The happy ending to this story is that his older sister, also a St. Mary’s orphan alum, escaped, married at seventeen, and marched right back to Stanford Avenue and pounded on the big front doors until someone handed over her little brother. Which they did.
But it’s time to enter the baby house and see our real flesh and blood boys for the first time.
“This is it,” Rick says. “Here we go.”
I look at him and smile because that’s what I do, a woman who hankers for the bright side of things, the good and the positive. If I have to, I’m perfectly willing to put on blinders and blot out all the ugliness in the world, if it helps me get what I want. And right now I want inside the baby house.
I reach for the door handle and this little gesture sets everyone in motion. We crawl out of the minivan and I take a deep breath and grip the two little brown teddy bears we brought with us. Rick holds a bag of baby clothing and a few other items and hustles us inside. The lobby of the baby house is a spiritless dump, describing it as “cozy” or even “welcoming,” would be a blatant lie. Again, no babies. I learn later that we are not allowed to see any of the other orphans and thus they are hidden conveniently out of sight. I want nothing so much as to hold my baby boys, precious little Siberian tikes I have only glimpsed in photos thirty-five days ago. In one photo Dmitry is dressed in a pink jumpsuit and he stares up at the camera, frowning, his mouth slightly open, ready to say something quirky or maybe angry. Sergey is dressed in a black and yellow bumblebee outfit, arms in the air, and he has this loving, needy look in his eye.
My husband, Rick, is a cardiologist and cardiologists are compulsively alert to looming problems. He spent I don’t know how many years at Penn State and then medical school and then in his practice looking inside the body’s dark corridors for impending problems. Before we agreed to make the trip, he reminded me what we might be in for. “A lot of fathers and mothers of Russian orphans are alcoholics,” he told me. “Vodka,” he said using his doctor’s voice, in a way that was both stern and caring. “They can’t keep a job and they can’t raise a baby, so they drop the child off at the baby house. Only the child has fetal alcohol syndrome and nobody knows it.” This was a month ago, and I can still see him making a little check mark in the air with his finger listing off troubles to come. Extreme difficulty forming social connections. Check. Trouble with emotional ties. Check. Zero impulse control. Check. Learning disabilities. Check. Check. Check.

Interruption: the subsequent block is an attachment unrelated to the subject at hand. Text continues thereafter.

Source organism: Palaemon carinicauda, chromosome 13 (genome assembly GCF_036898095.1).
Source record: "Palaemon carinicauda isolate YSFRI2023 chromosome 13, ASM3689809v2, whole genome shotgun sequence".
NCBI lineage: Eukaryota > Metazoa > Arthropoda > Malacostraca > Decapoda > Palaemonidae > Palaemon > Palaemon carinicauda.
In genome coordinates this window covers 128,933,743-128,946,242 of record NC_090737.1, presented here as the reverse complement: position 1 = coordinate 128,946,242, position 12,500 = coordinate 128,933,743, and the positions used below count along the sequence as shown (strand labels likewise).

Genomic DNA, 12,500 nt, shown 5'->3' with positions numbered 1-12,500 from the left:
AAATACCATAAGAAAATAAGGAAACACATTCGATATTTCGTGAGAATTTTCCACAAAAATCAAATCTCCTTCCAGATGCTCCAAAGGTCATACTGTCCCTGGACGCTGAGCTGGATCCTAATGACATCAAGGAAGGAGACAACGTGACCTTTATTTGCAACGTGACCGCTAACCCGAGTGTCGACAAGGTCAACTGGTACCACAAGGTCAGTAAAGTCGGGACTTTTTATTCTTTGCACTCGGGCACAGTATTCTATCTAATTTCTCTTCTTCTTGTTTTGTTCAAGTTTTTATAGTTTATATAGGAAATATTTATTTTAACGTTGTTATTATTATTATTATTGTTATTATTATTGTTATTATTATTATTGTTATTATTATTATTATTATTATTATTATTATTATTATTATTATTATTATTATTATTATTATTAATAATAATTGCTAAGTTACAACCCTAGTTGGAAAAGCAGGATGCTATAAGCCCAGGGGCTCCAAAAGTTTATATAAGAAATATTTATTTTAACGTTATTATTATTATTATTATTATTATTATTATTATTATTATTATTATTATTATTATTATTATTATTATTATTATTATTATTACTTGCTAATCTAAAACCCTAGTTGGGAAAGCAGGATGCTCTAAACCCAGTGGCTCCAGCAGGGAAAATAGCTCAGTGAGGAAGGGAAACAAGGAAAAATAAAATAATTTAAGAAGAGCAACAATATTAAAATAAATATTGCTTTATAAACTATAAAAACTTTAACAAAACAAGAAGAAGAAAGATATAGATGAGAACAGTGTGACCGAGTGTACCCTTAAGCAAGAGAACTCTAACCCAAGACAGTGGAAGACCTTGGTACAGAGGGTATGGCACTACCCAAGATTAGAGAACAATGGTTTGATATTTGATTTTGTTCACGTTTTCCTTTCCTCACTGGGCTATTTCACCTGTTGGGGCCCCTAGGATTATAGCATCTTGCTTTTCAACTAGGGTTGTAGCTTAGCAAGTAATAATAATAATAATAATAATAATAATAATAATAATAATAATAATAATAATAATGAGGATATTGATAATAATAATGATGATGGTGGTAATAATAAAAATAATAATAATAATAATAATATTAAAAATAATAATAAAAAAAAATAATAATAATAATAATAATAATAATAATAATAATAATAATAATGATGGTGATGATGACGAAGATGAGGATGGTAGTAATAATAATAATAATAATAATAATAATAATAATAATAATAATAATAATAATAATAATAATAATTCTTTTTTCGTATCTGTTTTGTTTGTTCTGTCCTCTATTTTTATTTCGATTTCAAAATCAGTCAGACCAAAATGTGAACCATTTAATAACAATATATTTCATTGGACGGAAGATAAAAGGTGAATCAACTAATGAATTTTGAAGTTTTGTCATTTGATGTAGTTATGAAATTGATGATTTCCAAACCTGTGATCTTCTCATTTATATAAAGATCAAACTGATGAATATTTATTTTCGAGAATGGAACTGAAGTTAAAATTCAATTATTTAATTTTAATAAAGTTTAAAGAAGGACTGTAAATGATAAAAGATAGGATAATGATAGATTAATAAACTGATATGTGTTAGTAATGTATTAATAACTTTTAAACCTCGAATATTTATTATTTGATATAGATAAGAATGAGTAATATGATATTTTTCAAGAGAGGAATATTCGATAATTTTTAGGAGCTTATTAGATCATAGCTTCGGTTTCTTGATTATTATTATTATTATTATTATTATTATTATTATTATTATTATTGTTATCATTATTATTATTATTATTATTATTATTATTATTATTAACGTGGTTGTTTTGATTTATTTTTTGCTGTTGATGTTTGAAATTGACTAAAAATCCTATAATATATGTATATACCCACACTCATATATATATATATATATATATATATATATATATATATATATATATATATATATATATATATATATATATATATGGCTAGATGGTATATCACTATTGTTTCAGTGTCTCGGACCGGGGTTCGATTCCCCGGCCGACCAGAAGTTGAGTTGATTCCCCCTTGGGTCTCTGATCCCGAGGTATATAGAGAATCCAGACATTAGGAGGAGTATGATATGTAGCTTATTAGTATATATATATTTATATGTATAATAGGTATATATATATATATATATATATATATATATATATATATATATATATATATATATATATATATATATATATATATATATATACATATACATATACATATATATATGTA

“You’re signing us up for a lot,” he said, “if we take in a fetal alcohol child.”
Nothing in any the documents we’ve received says anything about fetal alcohol syndrome or any other disease. Far from it. Every bit of information has given off a calibrated, but incomplete report of the boys, which probably explains Rick’s skepticism.
“The boy’s aren’t sick,” I said.
“I’m just saying.”
“Do you want to reconsider?”
Here my husband softened, as he always did when we talked about the boys. “No.”
“I’ll love them no matter what,” he said.
The director of the baby house spies us standing sheepishly in the lobby, trying not to touch anything. She marches out of her office and half-shouts something in Russian at us. Our interpreter, a skinny girl with glasses and her cap now tucked away, mumbles something to me I don’t catch. I want to see the boys and I’m tired of being in the car, of meeting strangers without understanding the language, and tired of the way the Russian adoption process doles out cryptic, often conflicting, bits of information in small doses. The director is blonde, round-faced and babbles on relentlessly. She has graying teeth and heavy makeup and a body several sizes too big for her clothes. Finally, she stops talking and stares at me, then at my husband, smiles and lets loose a little gruff noise. The interpreter says there is a small problem. They only have us down for one baby. She says it as if we’d stopped at a McDonald’s and the bored sixteen-year-old at the window had forgotten to include one of our milkshakes.
“What do you mean?” I ask.
“The paperwork. It says just one,” she says.
“Two,” I say. “We’ve been over all this. The paperwork, the money, it’s all correct.”
The way it works here, way out in the boonies of Siberia, is if you want a baby, or two, you follow the rules. And here are the rules. You pay thousands up front to people in America, some whom you’ve never met, don’t know, and don’t fully trust. Then, once you arrive in Moscow, you take 10,000 dollars in cash and you put 5,000 in one envelope and seal the envelope. You take 4,000 and put it in another envelope. Seal it. You take the remaining thousand and slip it into a third envelope. At some point on your trek from Moscow to the baby house, a man will ask for one of the envelopes. You give him the envelope. No talking. No questions. Later, at another time and another location, another man will ask for another envelope. You give him the envelope. Same with the last envelope. For two babies, you double the money and the envelopes. No discounts.
What’s the money for, you ask?
No questions. We already told you.